A modern port rises at old North Harbor
MODERN PORT: Here is good news for Manilans, and all Filipinos for that matter, who do not go to the bustling North Harbor in Tondo except to fetch an occasional friend or relative who has taken the ship to the city.
The modernized harbor now goes by the name of Manila North Port. Its new world-class passenger terminal was launched last Wednesday by its operator, the Manila North Harbour Port Inc.
The complex can now handle two million passengers annually, twice the capacity of the old North Harbor terminal. Modern cargo handling equipment and fully computerized facilities make for heightened efficiency.
Dr. Michael L. Romero, MNHPI chairman, says: “In fulfillment of the mandate set for us by the Philippine Ports Authority, we are proud to have built this dream facility of international standards (that) spells a great difference on the travel experience of Filipinos.”
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GLASS & GRANITE: Filipino inter-island passengers are likely to have an unforgettable experience just from their transit at the new seaport at Pier 4 that compares with the best abroad. Maximum passenger security and comfort have been given prime attention.
The design of the building has a modern feel with the heavy use of glass and aluminum cladding. Granite is used in the lower exterior walls as an accent and for easy maintenance. The passenger lounge and arrival areas are designed with high ceilings and glass windows to give an air of being spacious.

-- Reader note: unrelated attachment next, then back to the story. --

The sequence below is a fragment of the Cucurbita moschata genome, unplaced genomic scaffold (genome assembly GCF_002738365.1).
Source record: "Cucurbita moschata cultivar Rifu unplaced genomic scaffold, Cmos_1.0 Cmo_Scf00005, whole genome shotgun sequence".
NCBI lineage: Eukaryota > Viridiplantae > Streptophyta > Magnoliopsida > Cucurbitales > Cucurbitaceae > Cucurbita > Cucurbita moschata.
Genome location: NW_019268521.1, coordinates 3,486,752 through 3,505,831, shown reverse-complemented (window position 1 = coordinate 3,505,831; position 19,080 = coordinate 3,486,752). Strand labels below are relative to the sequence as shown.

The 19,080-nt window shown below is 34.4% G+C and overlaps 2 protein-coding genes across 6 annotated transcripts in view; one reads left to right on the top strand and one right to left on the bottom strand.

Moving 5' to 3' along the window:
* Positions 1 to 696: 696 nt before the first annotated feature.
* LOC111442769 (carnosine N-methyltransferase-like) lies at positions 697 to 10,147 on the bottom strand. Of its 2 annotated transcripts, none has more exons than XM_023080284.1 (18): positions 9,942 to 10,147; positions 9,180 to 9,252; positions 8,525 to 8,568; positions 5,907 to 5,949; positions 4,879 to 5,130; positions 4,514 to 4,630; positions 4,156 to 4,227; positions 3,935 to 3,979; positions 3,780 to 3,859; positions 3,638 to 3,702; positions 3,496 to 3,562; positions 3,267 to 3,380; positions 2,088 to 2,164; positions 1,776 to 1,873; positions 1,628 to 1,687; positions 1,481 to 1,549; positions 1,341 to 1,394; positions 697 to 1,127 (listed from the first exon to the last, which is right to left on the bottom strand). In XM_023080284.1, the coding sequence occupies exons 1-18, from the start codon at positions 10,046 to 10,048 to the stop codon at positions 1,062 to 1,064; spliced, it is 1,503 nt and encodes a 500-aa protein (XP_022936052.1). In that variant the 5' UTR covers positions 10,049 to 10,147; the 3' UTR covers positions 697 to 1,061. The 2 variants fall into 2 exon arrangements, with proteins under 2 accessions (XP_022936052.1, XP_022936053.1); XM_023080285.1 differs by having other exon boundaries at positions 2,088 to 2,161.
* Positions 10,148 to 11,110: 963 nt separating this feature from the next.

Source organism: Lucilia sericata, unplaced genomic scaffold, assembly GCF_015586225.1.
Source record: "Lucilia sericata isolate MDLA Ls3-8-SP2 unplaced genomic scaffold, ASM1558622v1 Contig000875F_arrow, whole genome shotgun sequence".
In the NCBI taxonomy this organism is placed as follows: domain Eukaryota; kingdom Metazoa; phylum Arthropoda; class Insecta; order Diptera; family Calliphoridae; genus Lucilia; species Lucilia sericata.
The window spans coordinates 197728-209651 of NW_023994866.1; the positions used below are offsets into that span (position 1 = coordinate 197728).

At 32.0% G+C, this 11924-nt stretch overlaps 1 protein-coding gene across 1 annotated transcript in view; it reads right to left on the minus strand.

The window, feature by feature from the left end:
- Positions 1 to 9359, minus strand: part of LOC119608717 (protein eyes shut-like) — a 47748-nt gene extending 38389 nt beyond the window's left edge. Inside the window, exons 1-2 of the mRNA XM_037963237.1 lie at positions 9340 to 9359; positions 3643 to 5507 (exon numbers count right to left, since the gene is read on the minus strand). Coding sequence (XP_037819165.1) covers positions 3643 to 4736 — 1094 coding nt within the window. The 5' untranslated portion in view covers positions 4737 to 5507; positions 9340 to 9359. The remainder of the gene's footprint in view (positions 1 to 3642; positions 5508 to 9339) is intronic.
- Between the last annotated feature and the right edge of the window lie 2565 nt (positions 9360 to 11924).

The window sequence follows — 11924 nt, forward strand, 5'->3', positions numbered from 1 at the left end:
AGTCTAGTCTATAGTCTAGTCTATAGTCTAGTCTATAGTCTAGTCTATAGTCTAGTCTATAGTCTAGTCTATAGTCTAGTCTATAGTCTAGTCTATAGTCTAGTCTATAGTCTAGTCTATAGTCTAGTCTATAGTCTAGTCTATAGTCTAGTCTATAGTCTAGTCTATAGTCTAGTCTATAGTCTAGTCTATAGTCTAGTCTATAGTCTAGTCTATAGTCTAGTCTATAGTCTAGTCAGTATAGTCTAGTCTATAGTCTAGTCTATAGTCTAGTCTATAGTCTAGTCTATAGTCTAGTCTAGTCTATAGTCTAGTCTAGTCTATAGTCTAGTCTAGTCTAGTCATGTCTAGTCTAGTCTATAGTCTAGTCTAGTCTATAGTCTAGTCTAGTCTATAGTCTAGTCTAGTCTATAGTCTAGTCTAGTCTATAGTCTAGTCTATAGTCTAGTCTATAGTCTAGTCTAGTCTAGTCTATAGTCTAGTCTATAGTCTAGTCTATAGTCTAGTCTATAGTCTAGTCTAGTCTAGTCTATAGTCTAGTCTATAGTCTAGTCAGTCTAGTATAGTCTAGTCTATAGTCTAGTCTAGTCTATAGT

The main passenger terminal sits on a 4,600-square-meter area, while the space for ticketing, concessions, and shipping line offices is 1,300 sqm. The parking area is an ample 2,000 sqm.
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INTEGRATED LINKS: Modernization of North Harbor, completed ahead of schedule, is best appreciated in the context of the overall plan to link it to transport arteries servicing various Luzon regions so as to maximize its value.
President Noynoy Aquino recently approved the construction of the North Luzon Expressway-South Luzon Expressway connector road and the extension of the LRT-2 line from Recto Ave. in Manila to North Harbor.
Malacañang has approved the P26-billion connector road of SMC’s Citra Central Expressway Corp. under the Metro Manila Skyway stage-3 project. The government, through Philippine National Construction Corp., is finalizing its joint venture with MPIC for its version of a P23-billion connector road.
The Department of Transportation and Communication is now in the post-qualification of the bids for the P350-million feasibility study for the 4.14-kilometer extension of the LRT-2. The project involves the eastward extension from the existing Santolan station at Marcos Highway, to terminate at the intersection of Marcos Highway and Sumulong Highway in Antipolo City.
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AMENITIES GALORE: The ground floor of the North Harbor main building, devoted to departing and arriving passengers, has a spacious drop-off area with porters and push carts on the ready. Passengers and their luggage pass through five X-ray machines.